After Phylum’s report the attackers pivoted again and shifted to another NuGet code execution technique that had been known for a while but hadn’t been seen in the wild: MSBuild inline tasks. This technique was demonstrated in 2019 by a developer named C. Augusto Proiete who created a proof-of-concept NuGet package called IAmRoot.
In fact, Proiete created his package after Microsoft decided to drop support for the install.ps1 and uninstall.ps1 PowerShell scripts in NuGet version 3 without providing an alternative. NuGet 2.5 added better integration with MSBuild to support configuration options that don’t exist natively in NuGet.
“To address NuGet’s configuration limitations, we are relying heavily on MSBuild properties and targets for native packages,” the NuGet developers said at the time. “These MSBuild properties and targets do the heavy lifting of providing references at build time, based on your project’s configuration. To make MSBuild integration better, NuGet has created a new convention for automatically importing MSBuild properties and targets from a NuGet package. Alongside the existing content, lib, and tools folders, NuGet now recognizes a new top-level folder: build. Within the build folder, you can provide a ‘.props’ file and/or a ‘.targets’ file that will be automatically imported into the project.”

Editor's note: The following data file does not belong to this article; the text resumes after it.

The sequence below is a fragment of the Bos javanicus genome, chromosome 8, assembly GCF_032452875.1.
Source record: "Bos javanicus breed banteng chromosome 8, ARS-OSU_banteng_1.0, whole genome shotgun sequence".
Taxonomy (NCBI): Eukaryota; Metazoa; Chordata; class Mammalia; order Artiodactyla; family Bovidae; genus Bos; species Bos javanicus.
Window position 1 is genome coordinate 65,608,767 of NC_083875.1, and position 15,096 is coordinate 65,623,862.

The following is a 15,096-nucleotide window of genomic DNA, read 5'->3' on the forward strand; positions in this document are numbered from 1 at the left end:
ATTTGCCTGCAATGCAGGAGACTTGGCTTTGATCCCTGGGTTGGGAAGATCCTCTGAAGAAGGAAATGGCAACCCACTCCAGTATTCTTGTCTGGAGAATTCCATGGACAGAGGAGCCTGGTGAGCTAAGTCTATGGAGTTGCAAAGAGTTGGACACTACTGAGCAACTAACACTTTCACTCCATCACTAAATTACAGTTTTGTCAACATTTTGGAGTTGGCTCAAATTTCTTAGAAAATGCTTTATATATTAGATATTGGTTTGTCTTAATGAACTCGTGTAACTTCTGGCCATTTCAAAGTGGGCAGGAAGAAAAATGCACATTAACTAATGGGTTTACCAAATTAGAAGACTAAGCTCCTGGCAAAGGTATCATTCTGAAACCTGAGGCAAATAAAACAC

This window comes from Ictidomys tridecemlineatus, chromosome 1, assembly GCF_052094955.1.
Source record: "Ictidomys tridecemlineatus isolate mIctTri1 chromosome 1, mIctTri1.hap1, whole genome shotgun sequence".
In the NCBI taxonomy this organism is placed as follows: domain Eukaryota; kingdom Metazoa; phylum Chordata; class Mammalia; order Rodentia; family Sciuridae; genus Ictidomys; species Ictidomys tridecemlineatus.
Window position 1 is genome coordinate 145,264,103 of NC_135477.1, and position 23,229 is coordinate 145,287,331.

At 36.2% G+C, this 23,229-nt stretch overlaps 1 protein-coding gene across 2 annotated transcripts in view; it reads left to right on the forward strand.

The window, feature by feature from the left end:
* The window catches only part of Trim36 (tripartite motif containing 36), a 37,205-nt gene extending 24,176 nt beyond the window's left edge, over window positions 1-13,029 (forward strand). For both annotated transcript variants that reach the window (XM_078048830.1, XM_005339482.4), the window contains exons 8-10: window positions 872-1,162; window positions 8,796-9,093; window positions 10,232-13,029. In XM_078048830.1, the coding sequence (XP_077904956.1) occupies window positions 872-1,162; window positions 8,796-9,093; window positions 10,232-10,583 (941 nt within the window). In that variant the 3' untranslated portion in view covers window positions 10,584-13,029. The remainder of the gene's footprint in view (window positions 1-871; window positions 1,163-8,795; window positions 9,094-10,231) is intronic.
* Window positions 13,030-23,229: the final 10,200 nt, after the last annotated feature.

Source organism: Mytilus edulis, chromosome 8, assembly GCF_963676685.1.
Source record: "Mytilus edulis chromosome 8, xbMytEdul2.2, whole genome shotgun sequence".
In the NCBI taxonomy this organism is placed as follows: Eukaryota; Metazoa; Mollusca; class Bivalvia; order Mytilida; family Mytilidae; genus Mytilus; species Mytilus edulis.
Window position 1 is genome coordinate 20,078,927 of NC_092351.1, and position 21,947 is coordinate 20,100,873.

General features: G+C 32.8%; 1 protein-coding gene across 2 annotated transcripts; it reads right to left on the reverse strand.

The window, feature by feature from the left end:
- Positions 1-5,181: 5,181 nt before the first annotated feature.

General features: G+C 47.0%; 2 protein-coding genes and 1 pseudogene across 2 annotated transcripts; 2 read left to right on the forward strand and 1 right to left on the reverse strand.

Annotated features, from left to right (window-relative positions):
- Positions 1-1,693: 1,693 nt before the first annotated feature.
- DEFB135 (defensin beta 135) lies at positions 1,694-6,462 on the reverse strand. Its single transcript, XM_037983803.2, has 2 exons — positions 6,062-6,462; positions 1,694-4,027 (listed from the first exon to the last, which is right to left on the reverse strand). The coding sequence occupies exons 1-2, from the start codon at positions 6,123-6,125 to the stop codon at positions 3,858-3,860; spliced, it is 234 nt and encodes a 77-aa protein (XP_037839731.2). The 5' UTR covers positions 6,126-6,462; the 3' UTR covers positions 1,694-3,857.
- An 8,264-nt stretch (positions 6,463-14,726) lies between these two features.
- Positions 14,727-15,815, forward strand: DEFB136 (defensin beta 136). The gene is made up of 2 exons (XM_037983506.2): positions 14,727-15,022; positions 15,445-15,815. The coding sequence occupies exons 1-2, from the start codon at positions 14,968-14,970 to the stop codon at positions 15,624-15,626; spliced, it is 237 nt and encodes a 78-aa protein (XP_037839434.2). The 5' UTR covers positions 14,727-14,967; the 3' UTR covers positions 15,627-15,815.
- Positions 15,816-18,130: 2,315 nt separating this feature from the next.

The issue is that MSBuild supports a feature called inline tasks that allows the build configuration files to create tasks that will execute code defined through code elements or located somewhere inside the project, leading to arbitrary code execution.
The IAmRoot reboot
Researchers from ReversingLabs found three packages that abused the build .targets file and were uploaded to NuGet Gallery on October 15. The packages were called ZendeskApi.Client.V2, Betalgo.Open.AI, and Forge.Open.AI, and all were clearly tied to the ongoing campaign that began in August.
“The code encapsulated inside the <Code> property of this XML file is almost identical to the functionality present in the PowerShell scripts from the earlier two versions of the package,” the researchers said. “When run, it downloads an executable from a remote location and executes it in a new process.”